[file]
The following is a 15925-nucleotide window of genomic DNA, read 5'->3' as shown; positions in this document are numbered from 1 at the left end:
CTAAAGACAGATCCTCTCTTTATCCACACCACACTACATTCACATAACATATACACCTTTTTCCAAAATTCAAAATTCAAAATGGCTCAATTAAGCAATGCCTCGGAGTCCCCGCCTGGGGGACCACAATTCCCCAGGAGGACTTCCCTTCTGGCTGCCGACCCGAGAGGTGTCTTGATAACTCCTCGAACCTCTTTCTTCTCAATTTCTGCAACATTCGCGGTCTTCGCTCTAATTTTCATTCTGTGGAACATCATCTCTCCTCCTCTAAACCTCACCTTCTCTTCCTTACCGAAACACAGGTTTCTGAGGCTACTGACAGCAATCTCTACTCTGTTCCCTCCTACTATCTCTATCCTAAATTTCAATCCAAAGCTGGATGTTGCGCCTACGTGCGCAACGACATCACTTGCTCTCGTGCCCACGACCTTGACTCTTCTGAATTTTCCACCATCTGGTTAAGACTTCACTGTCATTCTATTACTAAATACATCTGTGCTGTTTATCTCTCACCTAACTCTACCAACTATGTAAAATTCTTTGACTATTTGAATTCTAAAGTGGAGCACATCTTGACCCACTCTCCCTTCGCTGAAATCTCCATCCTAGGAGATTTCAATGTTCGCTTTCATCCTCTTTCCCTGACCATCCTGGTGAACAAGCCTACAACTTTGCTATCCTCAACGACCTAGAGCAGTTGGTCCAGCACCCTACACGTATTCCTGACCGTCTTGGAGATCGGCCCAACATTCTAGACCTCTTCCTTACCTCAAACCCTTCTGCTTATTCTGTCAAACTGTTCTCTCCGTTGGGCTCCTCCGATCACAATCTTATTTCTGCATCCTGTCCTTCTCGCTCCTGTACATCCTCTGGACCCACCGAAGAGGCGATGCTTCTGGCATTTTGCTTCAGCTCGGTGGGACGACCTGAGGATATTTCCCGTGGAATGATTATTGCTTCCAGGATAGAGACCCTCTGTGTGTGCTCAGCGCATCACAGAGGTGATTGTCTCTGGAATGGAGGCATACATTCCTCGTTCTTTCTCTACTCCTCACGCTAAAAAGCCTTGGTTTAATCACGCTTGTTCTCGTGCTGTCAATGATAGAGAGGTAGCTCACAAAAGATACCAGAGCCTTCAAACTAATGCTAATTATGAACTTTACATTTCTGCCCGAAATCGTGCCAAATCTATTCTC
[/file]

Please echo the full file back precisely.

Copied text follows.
The following is a 15925-nucleotide window of genomic DNA, read 5'->3' as shown; positions in this document are numbered from 1 at the left end:
CTAAAGACAGATCCTCTCTTTATCCACACCACACTACATTCACATAACATATACACCTTTTTCCAAAATTCAAAATTCAAAATGGCTCAATTAAGCAATGCCTCGGAGTCCCCGCCTGGGGGACCACAATTCCCCAGGAGGACTTCCCTTCTGGCTGCCGACCCGAGAGGTGTCTTGATAACTCCTCGAACCTCTTTCTTCTCAATTTCTGCAACATTCGCGGTCTTCGCTCTAATTTTCATTCTGTGGAACATCATCTCTCCTCCTCTAAACCTCACCTTCTCTTCCTTACCGAAACACAGGTTTCTGAGGCTACTGACAGCAATCTCTACTCTGTTCCCTCCTACTATCTCTATCCTAAATTTCAATCCAAAGCTGGATGTTGCGCCTACGTGCGCAACGACATCACTTGCTCTCGTGCCCACGACCTTGACTCTTCTGAATTTTCCACCATCTGGTTAAGACTTCACTGTCATTCTATTACTAAATACATCTGTGCTGTTTATCTCTCACCTAACTCTACCAACTATGTAAAATTCTTTGACTATTTGAATTCTAAAGTGGAGCACATCTTGACCCACTCTCCCTTCGCTGAAATCTCCATCCTAGGAGATTTCAATGTTCGCTTTCATCCTCTTTCCCTGACCATCCTGGTGAACAAGCCTACAACTTTGCTATCCTCAACGACCTAGAGCAGTTGGTCCAGCACCCTACACGTATTCCTGACCGTCTTGGAGATCGGCCCAACATTCTAGACCTCTTCCTTACCTCAAACCCTTCTGCTTATTCTGTCAAACTGTTCTCTCCGTTGGGCTCCTCCGATCACAATCTTATTTCTGCATCCTGTCCTTCTCGCTCCTGTACATCCTCTGGACCCACCGAAGAGGCGATGCTTCTGGCATTTTGCTTCAGCTCGGTGGGACGACCTGAGGATATTTCCCGTGGAATGATTATTGCTTCCAGGATAGAGACCCTCTGTGTGTGCTCAGCGCATCACAGAGGTGATTGTCTCTGGAATGGAGGCATACATTCCTCGTTCTTTCTCTACTCCTCACGCTAAAAAGCCTTGGTTTAATCACGCTTGTTCTCGTGCTGTCAATGATAGAGAGGTAGCTCACAAAAGATACCAGAGCCTTCAAACTAATGCTAATTATGAACTTTACATTTCTGCCCGAAATCGTGCCAAATCTATTCTC